A hard shell pond liner tub fits into a hole in the ground and can be surrounded by rocks and plants to make it appear as a natural water feature in your garden. The hole must conform perfectly to the shape of the pond liner, which usually involves curved edges and a shelf with some deeper points at the center. The most important aspect of installation is ensuring the soil in the hole is packed well so it doesn't wash out, creating spaces for the water weight to crack the liner.
Things You'll Need
- Landscaping spray paint
- Measuring tape
- Round-point shovel
- Fill dirt
- Coarse sand
- Hand tamper
- Scrap lumber
- Wood screws
- Power drill
Lay the pond liner on the ground, upside down, in the desired location for the garden pond. A pond works best on fairly level ground in an area that receives morning sunshine and afternoon shade. Keep the pond away from trees if you want to reduce your fall pond maintenance and spend less time cleaning out leaves from the pond.
Spray the edges around the pond liner with landscaping spray paint about 2 inches out from the liner edges.
Dig out a hole within the spray painted area to match the dimensions of the pond liner, making the hole about 2 inches wider and deeper than the pond liner. Use basic hand digging tools, such as a round-point shovel, spade and mattock to dig the hole. Dig out any rocks, roots or similar hard objects that could puncture the liner. Replace the void left from their removal with clean fill dirt.
Line the hole with about 2 inches of wet, coarse sand. Pack the sides and bottom of the hole as tightly as possible, using your feet or a hand tamper. Instead of purchasing a hand tamper specifically for this project, try screwing a flat board to the bottom of a longer board. Spray the soil and sand lightly with water to make it easier to pack.
Place the shell in the hole and check to ensure the lip is raised about 1 inch above soil grade. Additionally, lay a two-by-four across the pond and set a carpenter's level on the board to check for level. Add or remove soil as needed to make the pond level and ensure the lip sits 1 inch above grade. Place the shell back in the hole after making the adjustments.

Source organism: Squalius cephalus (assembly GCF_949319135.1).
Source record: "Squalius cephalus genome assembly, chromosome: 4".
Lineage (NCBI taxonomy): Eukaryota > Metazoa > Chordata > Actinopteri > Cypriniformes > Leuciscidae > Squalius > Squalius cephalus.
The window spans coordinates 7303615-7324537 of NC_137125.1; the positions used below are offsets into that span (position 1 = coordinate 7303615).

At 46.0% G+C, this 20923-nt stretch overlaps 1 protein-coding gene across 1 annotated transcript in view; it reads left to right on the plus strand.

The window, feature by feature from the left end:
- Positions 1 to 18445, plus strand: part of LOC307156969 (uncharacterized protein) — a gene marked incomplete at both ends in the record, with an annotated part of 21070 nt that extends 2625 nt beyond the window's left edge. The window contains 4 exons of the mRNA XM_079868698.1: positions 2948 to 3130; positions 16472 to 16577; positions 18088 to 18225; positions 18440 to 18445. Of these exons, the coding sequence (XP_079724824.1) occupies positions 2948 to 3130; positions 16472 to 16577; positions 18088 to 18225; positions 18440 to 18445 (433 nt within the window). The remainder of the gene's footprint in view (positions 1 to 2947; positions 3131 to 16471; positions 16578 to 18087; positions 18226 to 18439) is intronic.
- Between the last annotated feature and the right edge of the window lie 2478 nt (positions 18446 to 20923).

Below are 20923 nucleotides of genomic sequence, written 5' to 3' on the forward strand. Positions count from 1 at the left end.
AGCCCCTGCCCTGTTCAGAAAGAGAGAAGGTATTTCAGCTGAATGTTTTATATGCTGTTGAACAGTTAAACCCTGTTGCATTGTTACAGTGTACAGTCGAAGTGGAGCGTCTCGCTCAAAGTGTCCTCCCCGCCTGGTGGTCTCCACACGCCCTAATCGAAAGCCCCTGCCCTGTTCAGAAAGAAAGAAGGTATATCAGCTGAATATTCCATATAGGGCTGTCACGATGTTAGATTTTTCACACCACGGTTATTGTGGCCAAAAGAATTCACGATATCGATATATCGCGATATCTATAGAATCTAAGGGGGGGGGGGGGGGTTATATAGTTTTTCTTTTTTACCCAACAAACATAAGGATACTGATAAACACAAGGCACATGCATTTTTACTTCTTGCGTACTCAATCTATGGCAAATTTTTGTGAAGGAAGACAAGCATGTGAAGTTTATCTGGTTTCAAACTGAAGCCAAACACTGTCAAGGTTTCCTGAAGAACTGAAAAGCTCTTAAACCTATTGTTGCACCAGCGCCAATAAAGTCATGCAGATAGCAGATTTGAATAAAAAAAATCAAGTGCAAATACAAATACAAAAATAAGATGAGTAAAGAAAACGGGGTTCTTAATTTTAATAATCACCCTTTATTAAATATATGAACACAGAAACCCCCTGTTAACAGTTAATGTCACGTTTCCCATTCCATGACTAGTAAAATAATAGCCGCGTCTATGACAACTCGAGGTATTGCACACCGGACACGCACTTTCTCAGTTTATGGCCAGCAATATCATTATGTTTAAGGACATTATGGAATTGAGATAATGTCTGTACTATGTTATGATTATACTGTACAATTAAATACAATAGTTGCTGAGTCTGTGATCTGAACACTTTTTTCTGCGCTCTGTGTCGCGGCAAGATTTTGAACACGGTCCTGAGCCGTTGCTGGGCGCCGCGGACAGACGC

Fill the pond with water. Backfill the empty spaces between the pond liner and soil as you fill the pond. The extra space you left when digging the hole must be filled in with soil to prevent the liner from cracking. Push soil in around the edges and pack it with the handle of a shovel or a thin board. Only backfill up to the current water level because the pressure from the water inside the liner makes it easier to pack the soil.
Add rocks, plants and other decorative elements around the filled pond, as desired. You can place rocks on the pond liner to conceal the 1-inch raised lip, but they should only overhand the pond lip by an inch or two. Do not add rocks inside the pond liner because they can puncture the hard plastic and create places for dirt, leaves and unwanted pond creatures to hide.
Tips & Warnings
- While not necessary, aquatic plants add color to garden ponds and help provide shade that reduces algae growth. Pond plants are usually left in containers that are submerged in the water so you can remove them easily for winter storage. Try Victoria water lily (Victoria amazonica, U.S. Department of Agriculture plant hardiness zones 10 and 11) if you want large lily pads with huge, showy white lily flowers. Keep the lilies contained, since they are invasive in some areas of the country.
- Check for underground utilities before digging.
- Lowe's: Build a Pond or Water Garden
- Star Nursery: Creating & Maintaining a Beautiful Pond
- The Family Handyman: How to Build a Pond & Fountain in One Day
- University of California Marin Master Gardeners: Ponds, When it comes to building a backyard water feature, start with a good plan
- Las Pilitas Nursery: How to Build a Simple Fish Pond in Your Garden
- Fine Gardening: Make a Big Splash with a Tiny Water Garden
- Missouri Botanical Garden: Victoria Amazonica
- Photo Credit MASH/Photodisc/Getty Images